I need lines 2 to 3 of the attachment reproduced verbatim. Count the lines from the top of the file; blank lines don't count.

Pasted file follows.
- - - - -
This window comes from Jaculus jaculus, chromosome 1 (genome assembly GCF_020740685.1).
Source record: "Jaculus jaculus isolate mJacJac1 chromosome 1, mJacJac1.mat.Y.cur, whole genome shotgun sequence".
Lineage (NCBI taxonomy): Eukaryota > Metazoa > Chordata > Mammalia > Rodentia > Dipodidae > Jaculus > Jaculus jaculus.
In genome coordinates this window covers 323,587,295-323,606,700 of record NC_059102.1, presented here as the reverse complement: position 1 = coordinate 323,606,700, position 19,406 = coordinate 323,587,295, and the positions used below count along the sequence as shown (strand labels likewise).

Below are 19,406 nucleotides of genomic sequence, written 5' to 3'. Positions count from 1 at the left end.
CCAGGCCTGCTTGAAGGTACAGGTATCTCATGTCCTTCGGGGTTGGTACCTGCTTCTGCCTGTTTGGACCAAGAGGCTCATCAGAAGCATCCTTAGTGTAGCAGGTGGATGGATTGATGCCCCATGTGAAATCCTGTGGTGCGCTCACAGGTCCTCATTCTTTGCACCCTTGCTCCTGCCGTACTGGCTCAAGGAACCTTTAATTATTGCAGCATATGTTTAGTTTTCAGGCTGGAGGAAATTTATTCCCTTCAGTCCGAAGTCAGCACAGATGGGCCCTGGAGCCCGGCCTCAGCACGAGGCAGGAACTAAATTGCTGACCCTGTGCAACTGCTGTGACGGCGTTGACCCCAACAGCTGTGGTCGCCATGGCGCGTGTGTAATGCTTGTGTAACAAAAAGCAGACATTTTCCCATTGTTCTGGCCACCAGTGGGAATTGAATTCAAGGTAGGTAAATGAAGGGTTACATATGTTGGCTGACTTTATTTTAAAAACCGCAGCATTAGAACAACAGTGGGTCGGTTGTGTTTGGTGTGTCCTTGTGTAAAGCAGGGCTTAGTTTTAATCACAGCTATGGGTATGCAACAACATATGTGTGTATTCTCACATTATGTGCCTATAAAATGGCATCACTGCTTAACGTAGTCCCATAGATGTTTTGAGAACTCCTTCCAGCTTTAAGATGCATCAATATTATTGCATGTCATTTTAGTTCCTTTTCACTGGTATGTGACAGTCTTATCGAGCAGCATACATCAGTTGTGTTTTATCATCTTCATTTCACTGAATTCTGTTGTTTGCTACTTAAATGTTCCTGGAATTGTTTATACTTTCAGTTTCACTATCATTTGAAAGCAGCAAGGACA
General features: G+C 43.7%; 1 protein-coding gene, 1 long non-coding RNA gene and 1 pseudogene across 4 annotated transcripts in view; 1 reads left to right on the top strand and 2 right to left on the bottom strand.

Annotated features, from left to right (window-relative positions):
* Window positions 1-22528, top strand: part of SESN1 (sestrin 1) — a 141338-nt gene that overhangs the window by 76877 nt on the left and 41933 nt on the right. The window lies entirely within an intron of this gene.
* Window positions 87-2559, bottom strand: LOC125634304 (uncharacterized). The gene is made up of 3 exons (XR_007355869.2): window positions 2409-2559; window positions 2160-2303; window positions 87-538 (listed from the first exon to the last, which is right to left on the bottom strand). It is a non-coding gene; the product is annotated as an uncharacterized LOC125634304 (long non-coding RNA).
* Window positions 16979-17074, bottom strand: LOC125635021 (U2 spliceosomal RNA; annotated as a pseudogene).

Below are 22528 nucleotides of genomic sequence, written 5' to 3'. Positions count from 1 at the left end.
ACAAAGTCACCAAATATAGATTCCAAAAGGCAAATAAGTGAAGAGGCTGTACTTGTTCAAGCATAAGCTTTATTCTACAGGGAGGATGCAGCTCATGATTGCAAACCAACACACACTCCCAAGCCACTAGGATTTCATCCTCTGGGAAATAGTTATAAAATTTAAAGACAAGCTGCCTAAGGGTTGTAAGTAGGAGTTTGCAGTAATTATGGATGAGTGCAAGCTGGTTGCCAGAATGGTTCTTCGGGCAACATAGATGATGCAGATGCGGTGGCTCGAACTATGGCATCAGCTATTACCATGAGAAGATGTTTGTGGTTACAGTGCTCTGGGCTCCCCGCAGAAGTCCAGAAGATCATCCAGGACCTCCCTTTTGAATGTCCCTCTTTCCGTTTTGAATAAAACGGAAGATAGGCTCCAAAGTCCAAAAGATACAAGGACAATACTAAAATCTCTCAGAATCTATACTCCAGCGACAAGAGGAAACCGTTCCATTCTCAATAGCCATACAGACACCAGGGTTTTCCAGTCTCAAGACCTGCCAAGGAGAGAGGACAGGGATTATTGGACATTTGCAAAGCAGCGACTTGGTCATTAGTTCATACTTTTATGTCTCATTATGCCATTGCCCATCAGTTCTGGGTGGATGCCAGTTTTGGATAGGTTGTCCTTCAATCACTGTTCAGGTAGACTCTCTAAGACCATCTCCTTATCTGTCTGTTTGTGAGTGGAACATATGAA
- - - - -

Source record: "Jaculus jaculus isolate mJacJac1 chromosome 1, mJacJac1.mat.Y.cur, whole genome shotgun sequence".
Lineage (NCBI taxonomy): Eukaryota > Metazoa > Chordata > Mammalia > Rodentia > Dipodidae > Jaculus > Jaculus jaculus.